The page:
After the excitement of Saturday, yesterday was a bit of a double experiment.
First, after around three months, this was the day I'd chosen to see just whether my first attempt at duck confit was edible. I had been worrying that, even though the top of legs were covered completely and safely, somehow I'd have done something wrong and, when they came out, they'd pong to high heaven.
It took some doing, but eventually I was able to haul the pair of big legs out of the thick, creamy fat that has been protecting them for all that time. And protecting them it most certainly had. There was nothing to fret about. I brushed off as much of the liquid fat as possible and then roasted them for half an hour at 170˚C.
Good taste and certainly flaky. Okay, maybe not the best in the world, but darned good, nonetheless – and more so given that it was a first effort.
Served with courgettes and bread, it worked fine.
But in contrast to this wonderful peasant dish, the rest of my cooking day was somewhat more of a culinary challenge.
Taking a couple of ideas from David Everitt-Matthias's Dessert Recipes from Le Champignon Sauvage, I set about a really complicated dessert – in three parts!
The first part, which was my own, was a jelly, made from rhubarb and strawberries, initially cooked in a caster sugar and a little pink grapefruit juice, plus some fresh ginger, before being strained and then having softened gelatine leaves added to it, before it was decanted into a mould and popped in the fridge.
The second part of this dessert was a white chocolate mousse – I had white chocolate with cardamom – which was from the book. It started with cream whipped to ribbon stage (except that my cream was already thicker than that).
Caster sugar and egg yolks are beaten together and then whisked in a bowl over simmering water.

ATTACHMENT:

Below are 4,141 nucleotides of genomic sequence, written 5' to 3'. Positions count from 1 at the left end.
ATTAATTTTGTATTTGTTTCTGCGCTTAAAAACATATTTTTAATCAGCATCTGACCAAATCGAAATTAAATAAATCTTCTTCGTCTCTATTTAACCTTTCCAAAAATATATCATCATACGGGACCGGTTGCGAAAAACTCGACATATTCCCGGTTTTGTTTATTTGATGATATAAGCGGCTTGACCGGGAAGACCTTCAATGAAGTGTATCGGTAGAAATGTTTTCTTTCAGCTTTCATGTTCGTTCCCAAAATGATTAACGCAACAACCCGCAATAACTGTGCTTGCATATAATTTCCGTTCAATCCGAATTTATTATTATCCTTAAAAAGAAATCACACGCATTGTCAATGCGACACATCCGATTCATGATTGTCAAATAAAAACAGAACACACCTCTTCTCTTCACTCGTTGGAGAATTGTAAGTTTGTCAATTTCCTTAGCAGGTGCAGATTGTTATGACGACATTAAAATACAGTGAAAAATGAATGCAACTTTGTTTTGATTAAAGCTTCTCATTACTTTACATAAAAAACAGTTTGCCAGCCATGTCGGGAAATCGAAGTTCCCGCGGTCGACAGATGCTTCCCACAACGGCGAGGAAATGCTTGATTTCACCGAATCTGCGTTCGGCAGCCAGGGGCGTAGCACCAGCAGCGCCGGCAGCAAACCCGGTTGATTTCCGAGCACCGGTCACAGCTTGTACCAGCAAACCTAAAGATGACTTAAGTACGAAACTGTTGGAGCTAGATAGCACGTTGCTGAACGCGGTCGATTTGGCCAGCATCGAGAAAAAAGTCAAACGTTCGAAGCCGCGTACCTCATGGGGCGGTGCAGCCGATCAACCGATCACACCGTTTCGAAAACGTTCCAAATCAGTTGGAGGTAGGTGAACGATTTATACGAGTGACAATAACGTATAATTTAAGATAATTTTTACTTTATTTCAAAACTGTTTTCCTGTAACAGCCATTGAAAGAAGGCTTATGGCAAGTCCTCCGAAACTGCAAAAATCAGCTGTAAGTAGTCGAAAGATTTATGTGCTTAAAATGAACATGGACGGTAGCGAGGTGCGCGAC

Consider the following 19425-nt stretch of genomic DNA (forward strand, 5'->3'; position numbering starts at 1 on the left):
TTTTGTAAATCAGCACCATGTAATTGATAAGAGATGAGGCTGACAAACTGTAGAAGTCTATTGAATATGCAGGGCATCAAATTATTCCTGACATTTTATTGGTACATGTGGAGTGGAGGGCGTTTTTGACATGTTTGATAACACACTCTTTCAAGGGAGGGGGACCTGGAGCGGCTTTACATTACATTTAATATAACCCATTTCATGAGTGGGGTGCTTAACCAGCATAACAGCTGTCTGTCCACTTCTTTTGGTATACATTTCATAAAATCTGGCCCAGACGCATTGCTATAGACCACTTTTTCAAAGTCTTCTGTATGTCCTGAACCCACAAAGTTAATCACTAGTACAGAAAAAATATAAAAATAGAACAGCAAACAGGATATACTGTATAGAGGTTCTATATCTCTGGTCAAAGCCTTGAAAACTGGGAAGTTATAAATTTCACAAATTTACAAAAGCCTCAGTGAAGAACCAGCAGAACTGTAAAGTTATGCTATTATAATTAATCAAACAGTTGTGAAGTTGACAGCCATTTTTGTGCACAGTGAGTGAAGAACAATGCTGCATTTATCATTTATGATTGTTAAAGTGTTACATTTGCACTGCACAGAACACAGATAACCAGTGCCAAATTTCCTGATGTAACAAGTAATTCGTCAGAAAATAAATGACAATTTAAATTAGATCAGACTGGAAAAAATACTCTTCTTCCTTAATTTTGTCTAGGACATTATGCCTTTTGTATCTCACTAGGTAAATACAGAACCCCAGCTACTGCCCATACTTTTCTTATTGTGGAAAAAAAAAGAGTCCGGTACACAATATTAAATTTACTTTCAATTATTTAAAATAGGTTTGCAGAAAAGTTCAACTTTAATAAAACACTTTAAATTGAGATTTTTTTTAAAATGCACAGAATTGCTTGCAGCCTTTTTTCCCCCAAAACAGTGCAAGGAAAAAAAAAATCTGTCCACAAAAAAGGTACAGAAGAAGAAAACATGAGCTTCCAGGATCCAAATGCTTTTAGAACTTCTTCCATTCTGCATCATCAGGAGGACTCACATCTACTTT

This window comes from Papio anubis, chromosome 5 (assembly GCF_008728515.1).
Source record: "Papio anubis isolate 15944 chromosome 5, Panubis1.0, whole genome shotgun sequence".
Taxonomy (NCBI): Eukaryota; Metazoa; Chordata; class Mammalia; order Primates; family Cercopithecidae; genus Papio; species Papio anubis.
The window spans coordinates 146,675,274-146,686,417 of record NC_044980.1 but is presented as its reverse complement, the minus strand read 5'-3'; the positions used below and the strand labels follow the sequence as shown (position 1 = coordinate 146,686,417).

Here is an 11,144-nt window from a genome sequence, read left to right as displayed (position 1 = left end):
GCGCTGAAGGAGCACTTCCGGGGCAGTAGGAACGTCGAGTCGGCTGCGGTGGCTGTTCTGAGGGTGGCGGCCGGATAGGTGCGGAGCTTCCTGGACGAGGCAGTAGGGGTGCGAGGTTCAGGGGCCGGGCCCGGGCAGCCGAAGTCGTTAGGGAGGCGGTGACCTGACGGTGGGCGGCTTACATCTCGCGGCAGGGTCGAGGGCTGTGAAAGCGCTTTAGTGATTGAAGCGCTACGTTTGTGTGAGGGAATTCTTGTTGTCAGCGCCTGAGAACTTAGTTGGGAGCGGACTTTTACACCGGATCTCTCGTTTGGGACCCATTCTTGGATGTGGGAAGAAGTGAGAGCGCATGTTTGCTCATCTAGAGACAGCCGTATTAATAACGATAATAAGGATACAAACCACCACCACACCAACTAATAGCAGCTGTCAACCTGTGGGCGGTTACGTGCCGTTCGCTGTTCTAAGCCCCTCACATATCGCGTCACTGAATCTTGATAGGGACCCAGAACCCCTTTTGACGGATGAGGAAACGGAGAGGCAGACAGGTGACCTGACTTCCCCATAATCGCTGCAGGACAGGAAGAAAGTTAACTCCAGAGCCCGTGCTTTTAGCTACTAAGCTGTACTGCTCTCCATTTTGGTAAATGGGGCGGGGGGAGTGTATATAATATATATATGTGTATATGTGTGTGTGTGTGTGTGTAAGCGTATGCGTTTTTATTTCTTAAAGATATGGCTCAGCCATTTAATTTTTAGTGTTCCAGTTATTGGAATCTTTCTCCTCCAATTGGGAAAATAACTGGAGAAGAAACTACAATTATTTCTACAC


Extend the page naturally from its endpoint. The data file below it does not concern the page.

A little more cream is heated and gelatine added.
The white chocolate is melted carefully over more simmering water.
Once everything's been brought together, it goes into the fridge.
Now it's never easy cutting recipe amounts down for just two people, so that may not have helped.
But I found myself suddenly realising just why Raymond Blanc's recipes – and chef's notes – are so bloody good. In this book, there doesn't even seem to be a note about what egg sizes he uses. And it's all very well saying: 'X leaves of gelatine', but gelatine leaves come in different sizes, so one is still left wondering 'how much?'
There's a side of me – the cynical side – that thinks that, if you perhaps skate over such things in a book like this, you won't really be giving away any secrets. I'm sure it wasn't deliberate.
The book will still be of use – and the pictures are pure (so to speak) food porn.
But the point is, the resultant mousse may be far from what it should be. And perhaps that's why I didn't like it much.
At least the third part of the dessert was easy – well, sort of. Dark chocolate is melted gently over simmering water and then spread over a flat, smooth surface. Everitt-Matthias recommends a piece of acetate, but foil over a baking tray, smoothed carefully, does fine.
The theory after that is to cut the thin chocolate slice into geometric shapes to provide a sort of architecture when you assemble the final dessert.
Next lesson – don't try to cut such chocolate with a dry knife. Remember to use a hot, damp one. I didn't get any perfect shapes. Still, you can't go wrong with pieces of chocolate at any time.
It'd didn't look like I'd pictured in my mind's eye – there was so little jelly that that had to be halved rather than cut through horziontally, leaving a thin disc each – but it had a good, intense fruit taste.
The chocolate, as you can see, didn't quite provide the structure I'd hoped for. The drizzle on the plate is Balsamic – good idea, given the strawberry involvement, but it should have been thickened (agar agar or arrowroot?).
So hardly a raving success to the posh bit of the meal. Still, that's how one learns. Next time ...